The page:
The Hagia Sophia, whose name means “holy wisdom,” is a domed monument originally built as a cathedral in Constantinople (now Istanbul, Turkey) in the sixth century A.D.
It contains two floors centered on a giant nave that has a great dome ceiling, along with smaller domes, towering above.
“Hagia Sophia’s dimensions are formidable for any structure not built of steel,” writes Helen Gardner and Fred Kleiner in their book "Gardner’s Art Through the Ages: A Global History." “In plan it is about 270 feet [82 meters] long and 240 feet [73 meters] wide. The dome is 108 feet [33 meters] in diameter and its crown rises some 180 feet [55 meters] above the pavement.”
In its 1,400 year life-span it has served as a cathedral, mosque and now a museum. When it was first constructed, Constantinople was the capital of the Byzantine Empire. This state, officially Christian, originally formed the eastern half of the Roman Empire and carried on after the fall of Rome.
Born out of riots
The story of the construction of the Hagia Sophia began in A.D. 532 when the Nika Riots, a great revolt, hit Constantinople. At the time Emperor Justinian I had been ruler of the empire for five years and had become unpopular. It started in the hippodrome among two chariot racing factions called the blue and green with the riot spreading throughout the city the rioters chanting “Nika,” which means “victory,” and attempting to throw out Justinian by besieging him in his palace.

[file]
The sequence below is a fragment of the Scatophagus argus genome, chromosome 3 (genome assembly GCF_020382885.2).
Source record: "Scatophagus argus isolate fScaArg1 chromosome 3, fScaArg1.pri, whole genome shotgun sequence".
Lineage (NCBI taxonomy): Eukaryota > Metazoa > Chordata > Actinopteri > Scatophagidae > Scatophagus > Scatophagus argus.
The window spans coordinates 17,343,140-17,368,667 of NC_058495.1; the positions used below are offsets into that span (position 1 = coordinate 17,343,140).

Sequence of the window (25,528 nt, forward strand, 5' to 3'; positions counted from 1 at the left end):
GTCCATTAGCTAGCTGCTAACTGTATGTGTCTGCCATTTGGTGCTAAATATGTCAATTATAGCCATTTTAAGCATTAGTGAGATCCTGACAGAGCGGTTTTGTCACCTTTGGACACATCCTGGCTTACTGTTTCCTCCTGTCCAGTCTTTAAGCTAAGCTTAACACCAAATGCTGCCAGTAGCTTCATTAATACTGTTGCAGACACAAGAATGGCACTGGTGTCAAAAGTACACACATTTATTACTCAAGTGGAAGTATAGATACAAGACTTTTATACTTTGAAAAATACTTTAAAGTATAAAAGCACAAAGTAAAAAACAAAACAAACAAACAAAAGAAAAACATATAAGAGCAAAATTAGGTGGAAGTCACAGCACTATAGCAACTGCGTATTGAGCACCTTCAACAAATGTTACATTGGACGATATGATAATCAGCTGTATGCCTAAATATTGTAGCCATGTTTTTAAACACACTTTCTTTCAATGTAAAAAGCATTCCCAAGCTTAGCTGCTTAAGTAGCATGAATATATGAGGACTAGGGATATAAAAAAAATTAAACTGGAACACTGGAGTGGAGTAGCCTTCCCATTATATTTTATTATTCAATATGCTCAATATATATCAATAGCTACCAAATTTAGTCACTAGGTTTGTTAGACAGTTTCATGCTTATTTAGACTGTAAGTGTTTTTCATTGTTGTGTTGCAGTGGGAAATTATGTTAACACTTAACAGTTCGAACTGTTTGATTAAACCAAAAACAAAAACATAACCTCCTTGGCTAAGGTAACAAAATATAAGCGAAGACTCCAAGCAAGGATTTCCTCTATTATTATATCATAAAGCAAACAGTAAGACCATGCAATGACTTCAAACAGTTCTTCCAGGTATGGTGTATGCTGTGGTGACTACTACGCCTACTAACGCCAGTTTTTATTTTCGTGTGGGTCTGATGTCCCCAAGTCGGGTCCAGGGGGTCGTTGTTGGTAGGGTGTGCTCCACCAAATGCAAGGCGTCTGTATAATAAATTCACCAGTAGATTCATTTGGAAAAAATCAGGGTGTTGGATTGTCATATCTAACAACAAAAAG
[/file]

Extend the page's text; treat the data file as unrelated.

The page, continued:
“People were resentful of the high taxes that Justinian had imposed and they wanted him out of office,” said University of London historian Caroline Goodson in a National Geographic documentary. After moving loyal troops into the city Justinian managed to put down the rebellion with brute force.
In the wake of the uprising, and on the site of a torched church that had been called the Hagia Sophia, a new Hagia Sophia would be built. To the ancient writer Paul the Silentiary, who lived when the cathedral was completed, the building represented a triumph for both Justinian and Christianity.
“I say, renowned Roman Capitol, give way! My Emperor has so far overtopped that wonder as great God is superior to an idol!” (Translation by Peter Bell, from the book "Three Political Voices from the Age of Justinian," Liverpool University Press, 2009)